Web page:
3. Well I, for one, always find something immensely life-affirming about those moments when there is time and place to contemplate life beyond the eveyday and familiar. I suppose I am more likely to find that place when I look out at the sea or, like Andrei, into the sky, rather than looking, for example, into a passage of the Bible, or sitting in a church. But I sometimes wonder if the experience is all that different in either case – certainly I can feel that incredible experience of communion with something bigger than me. But you’re right – modern life is not typically organised in a way that lends itself to such moments of contemplation.

    On a rather more mundane plane, I am trying to clarify exactly where it is that we are supposed to be up to in W and P. I somehow seem to be a day ahead of you – and that must be because either I read two chapters in one day, perhaps over the weekend when you were away, or else you didn’t read enough chapters to catch up over that period. By my reckoning today’s Chapter (that is, Thursday) is the first chapter of Volume 2, Part 1 (or of Part 4 or of Book 4, whichever version you’re reading)!!

    Where do YOU think we are?????

  4. Matt . . . wasn’t Napoleon ‘Pierre’s’ idol?

    I must have missed something; I didn’t know Andrei was a fan of Napoleon – remember in the beginning when the two – Pierre and Andrei were talking – Pierre was going on about how wonderful Napoleon was – how he didn’t want to join the war because he didn’t want to fight against this marvelous man.

    Andrei didn’t really understand how he felt . . . and he didn’t express any particular admiration for Napoleon at the time.

  5. Hi Carly,

    I can’t remember exactly where I read it, but throughout the book, in various places, Andrei has been a fan of Napoleon. Not in the same way as Pierre – Pierre is more a fan of his politics. But Andrei admires Napoleon because he ignores the small dreams of other men and gets out there and makes things happen. Kind of like Andrei was hoping to do . . .

  6. Matt’s post to me –

    Hi Carly,

    I can’t remember exactly where I read it, but throughout the book, in various places, Andrei has been a fan of Napoleon. Not in the same way as Pierre – Pierre is more a fan of his politics. But Andrei admires Napoleon because he ignores the small dreams of other men and gets out there and makes things happen. Kind of like Andrei was hoping to do . . .

    ………………………………….

    My post – Oct 13th, 2k8

    Yes, I can see that you’re right . . . now that I’m going over the chapters more thoroughly, I see it right here in the last chapter of book 3 . . .

    QUOTE

    Though five minutes before, Prince Andrew had been able to say a few words to the soldiers who were carrying him, now with his eyes fixed straight on Napoleon, he was silent…. So insignificant at that moment seemed to him all the interests that engrossed Napoleon, so mean did his hero himself with his paltry vanity and joy in victory appear, compared to the lofty, equitable, and kindly sky which he had seen and understood, that he could not answer him.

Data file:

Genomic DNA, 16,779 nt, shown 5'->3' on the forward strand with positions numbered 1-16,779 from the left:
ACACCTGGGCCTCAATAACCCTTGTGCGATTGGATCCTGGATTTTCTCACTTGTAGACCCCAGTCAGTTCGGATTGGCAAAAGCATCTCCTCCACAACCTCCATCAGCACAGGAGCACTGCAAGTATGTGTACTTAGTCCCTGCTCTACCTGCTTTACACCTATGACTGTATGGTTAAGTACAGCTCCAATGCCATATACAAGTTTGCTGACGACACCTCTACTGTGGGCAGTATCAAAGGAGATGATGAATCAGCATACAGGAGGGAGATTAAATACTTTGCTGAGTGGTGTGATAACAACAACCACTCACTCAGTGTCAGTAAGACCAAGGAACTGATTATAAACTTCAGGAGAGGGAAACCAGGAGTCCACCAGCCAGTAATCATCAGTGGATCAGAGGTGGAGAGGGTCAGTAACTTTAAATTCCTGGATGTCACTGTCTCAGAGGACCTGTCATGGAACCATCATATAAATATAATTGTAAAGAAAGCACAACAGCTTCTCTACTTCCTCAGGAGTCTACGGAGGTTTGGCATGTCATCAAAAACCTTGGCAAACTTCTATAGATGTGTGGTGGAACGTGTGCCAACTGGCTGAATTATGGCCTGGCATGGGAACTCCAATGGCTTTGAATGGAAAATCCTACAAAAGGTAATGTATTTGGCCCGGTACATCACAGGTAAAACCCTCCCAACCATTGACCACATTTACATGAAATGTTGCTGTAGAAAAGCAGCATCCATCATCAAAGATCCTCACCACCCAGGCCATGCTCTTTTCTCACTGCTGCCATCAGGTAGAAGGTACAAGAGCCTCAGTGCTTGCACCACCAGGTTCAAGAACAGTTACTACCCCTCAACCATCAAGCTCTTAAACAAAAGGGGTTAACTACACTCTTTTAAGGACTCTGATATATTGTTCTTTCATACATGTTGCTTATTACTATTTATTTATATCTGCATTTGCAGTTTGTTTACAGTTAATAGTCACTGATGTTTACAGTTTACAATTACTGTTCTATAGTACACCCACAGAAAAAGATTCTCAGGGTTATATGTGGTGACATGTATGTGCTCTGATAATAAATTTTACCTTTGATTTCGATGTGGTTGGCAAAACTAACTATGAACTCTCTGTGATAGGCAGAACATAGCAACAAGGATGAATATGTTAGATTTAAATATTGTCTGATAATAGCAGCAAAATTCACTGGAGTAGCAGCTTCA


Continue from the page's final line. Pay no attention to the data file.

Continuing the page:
UNQUOTE

    It’s so upsetting, these last few chapters – we readers feel like we really know these people and identify with them – even Napoleon!
    I’m just having one more read and listen to this chapter, then I’m putting it away . . .

    Aides-De-Camp (2)

    It was Napoleon accompanied by two aides-de-camp.

    French Convoy Officer –

    The first words he heard on coming to his senses were those of a French convoy officer, who said rapidly: “We must halt here: the Emperor will pass here immediately; it will please him to see these gentlemen prisoners.”

    Lannes – Marshall Lannes

    (Maybe mentioned before – dunno’)

    Having said this, Napoleon rode on to meet Marshal Lannes, who, hat in hand, rode up smiling to the Emperor to congratulate him on the victory.

    Larrey – Dr. Larrey – Napoleon’s doctor . . .

    “Have these gentlemen attended to and taken to my bivouac; let my doctor, Larrey, examine their wounds.
    Officer (French)

    “There are so many prisoners today, nearly the whole Russian army, that he is probably tired of them,” said another officer.

    Repnin – Prince Repnin –

    Bolkonski recognized Prince Repnin whom he had met in Petersburg society. Beside him stood a lad of nineteen, also a wounded officer of the Horse Guards.

    Russian Grenadier –

    “Fine men!” remarked Napoleon, looking at a dead Russian grenadier, who, with his face buried in the ground and a blackened nape, lay on his stomach with an already stiffened arm flung wide.

    Sukhtelen –

    “Youth is no hindrance to courage,” muttered Sukhtelen in a failing voice.

    Final count for this chapter?

    405!

  7. Well, I’m looking forward to getting back into Book 4 . . . as I said previously, I have read up to the end of Book 7 . . . and I’m about to start listening to Book 8 this week, while doing some yard work.
    I’m not sorry to come to the end of this last chapter – I feel so bad for everyone, all around and do wish that this battle at Austerlitz had ended mankind’s war for all time, but of course, it did not.
    I’ll see y’all at Book 4 – soon!
    If any of you did take the trouble to go back and read over my comments and illustrious character counting, thank you so much for being here.
    Lemme’ know if you want me to return to these posts for any reason – Carly – writer56@canoemail.com